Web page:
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Sodium dodecyl sulfate (SDS)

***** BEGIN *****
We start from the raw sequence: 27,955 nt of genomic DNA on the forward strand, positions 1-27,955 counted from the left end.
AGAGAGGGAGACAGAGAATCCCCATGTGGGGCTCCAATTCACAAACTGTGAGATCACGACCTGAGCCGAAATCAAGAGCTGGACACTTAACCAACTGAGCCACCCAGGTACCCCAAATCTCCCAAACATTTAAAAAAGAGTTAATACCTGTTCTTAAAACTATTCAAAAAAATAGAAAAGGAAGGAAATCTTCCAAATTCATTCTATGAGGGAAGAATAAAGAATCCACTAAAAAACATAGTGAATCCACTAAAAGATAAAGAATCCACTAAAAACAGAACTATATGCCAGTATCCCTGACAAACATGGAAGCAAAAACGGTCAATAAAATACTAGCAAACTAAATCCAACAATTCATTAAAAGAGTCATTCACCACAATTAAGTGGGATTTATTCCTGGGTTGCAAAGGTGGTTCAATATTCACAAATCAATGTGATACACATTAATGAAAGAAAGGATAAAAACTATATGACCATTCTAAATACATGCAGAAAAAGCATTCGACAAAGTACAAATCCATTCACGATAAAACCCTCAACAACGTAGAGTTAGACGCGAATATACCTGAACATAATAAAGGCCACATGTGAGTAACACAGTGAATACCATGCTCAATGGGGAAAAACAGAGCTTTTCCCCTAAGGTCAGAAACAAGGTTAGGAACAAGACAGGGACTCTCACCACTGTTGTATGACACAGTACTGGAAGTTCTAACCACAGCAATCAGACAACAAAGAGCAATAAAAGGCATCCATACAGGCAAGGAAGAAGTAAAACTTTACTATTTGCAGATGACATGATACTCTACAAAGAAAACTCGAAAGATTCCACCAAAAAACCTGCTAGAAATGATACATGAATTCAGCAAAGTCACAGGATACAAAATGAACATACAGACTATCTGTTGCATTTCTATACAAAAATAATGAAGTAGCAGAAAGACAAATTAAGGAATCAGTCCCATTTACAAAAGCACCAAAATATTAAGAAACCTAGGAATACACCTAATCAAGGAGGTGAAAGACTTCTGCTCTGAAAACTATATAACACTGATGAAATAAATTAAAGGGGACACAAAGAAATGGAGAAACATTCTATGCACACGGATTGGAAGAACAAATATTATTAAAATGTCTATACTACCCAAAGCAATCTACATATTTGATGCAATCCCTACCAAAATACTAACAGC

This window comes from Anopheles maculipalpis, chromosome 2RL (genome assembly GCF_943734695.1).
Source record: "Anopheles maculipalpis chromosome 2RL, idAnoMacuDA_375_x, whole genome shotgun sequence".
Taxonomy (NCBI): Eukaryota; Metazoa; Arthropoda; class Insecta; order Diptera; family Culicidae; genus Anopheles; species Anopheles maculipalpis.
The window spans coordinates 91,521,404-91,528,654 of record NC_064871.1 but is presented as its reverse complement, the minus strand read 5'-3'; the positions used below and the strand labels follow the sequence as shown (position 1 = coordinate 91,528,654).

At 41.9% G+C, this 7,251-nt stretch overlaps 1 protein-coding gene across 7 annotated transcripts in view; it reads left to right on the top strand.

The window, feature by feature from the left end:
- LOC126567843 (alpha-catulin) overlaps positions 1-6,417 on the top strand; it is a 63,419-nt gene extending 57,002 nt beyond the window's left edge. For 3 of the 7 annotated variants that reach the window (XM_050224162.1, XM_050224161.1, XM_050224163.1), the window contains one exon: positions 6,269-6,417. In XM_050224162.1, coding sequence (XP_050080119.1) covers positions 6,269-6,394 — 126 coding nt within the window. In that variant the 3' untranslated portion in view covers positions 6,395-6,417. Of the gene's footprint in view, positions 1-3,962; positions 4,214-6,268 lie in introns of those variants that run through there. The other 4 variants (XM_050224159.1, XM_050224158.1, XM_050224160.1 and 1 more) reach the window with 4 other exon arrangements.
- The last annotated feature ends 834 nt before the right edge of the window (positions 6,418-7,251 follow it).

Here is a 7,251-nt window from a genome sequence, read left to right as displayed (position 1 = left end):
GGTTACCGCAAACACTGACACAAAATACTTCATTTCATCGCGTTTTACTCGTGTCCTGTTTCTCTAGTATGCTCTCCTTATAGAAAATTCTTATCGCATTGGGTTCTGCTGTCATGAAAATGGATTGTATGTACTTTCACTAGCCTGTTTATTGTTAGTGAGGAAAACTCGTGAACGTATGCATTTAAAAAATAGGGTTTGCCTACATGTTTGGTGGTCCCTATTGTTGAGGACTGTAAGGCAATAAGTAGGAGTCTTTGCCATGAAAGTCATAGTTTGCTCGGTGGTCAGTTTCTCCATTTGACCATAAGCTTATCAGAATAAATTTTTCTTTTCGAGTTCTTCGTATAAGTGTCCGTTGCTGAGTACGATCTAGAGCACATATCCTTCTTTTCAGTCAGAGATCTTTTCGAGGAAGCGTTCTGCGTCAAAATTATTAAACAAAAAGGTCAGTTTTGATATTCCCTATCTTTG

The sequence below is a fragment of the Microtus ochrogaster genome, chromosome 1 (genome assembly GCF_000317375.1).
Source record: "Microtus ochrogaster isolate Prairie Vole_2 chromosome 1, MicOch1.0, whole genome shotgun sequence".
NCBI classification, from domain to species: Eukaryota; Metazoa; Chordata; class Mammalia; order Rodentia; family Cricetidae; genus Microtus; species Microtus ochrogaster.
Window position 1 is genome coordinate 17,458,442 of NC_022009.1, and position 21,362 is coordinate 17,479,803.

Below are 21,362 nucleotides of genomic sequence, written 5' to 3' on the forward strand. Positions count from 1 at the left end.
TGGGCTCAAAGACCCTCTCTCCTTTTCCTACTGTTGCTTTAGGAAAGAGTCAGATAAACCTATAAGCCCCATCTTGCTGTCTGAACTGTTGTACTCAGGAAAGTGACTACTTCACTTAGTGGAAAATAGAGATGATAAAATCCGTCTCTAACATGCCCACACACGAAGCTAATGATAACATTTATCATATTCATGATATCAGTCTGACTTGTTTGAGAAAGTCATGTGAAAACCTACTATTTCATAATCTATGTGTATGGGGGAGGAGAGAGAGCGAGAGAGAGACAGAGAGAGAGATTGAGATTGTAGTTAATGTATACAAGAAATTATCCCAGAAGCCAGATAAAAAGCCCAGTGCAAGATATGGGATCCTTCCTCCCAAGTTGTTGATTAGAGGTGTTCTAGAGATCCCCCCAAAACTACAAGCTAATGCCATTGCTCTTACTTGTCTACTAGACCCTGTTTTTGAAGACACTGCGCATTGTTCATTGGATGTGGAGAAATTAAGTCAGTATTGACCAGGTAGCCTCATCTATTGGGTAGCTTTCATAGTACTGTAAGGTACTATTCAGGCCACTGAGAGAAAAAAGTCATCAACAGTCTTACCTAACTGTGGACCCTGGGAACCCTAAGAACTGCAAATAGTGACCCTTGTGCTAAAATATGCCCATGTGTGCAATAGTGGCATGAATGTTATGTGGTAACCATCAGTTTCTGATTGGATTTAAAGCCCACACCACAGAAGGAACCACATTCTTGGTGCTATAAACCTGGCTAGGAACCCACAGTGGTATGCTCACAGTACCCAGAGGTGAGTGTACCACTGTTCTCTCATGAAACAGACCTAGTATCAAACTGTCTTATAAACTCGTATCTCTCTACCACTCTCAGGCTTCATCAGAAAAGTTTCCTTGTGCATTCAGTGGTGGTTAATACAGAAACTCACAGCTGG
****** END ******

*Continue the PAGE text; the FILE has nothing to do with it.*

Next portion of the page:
SDS binds to most proteins in amounts roughly proportional to the molecular weight of the protein, about one molecule of SDS for every two amino acid residues. The bound SDS contributes a large net negative charge, rendering the intrinsic charge of the protein insignificant and conferring on each protein a similar charge-to-mass ratio. In addition, the native conformation of a protein is altered when SDS is bound, and most proteins assume a similar shape. Electrophoresis in the presence of SDS therefore separates proteins almost exclusively on the basis of mass (molecular weight), with smaller polypep-tides migrating more rapidly. After electrophoresis, the proteins are visualized by adding a dye such as Coomassie blue, which binds to proteins but not to the gel itself (Fig. 3-19b). Thus, a researcher can monitor the progress of a protein purification procedure as the number of protein bands visible on the gel decreases after each new fractionation step. When compared with the positions to which proteins of known molecular weight migrate in the gel, the position of an unidentified protein can provide an excellent measure of its molecular weight (Fig. 3-20). If the protein has two or more different subunits, the subunits will generally be separated by the SDS treatment and a separate band will appear for each. ^ SDS Gel Electrophoresis

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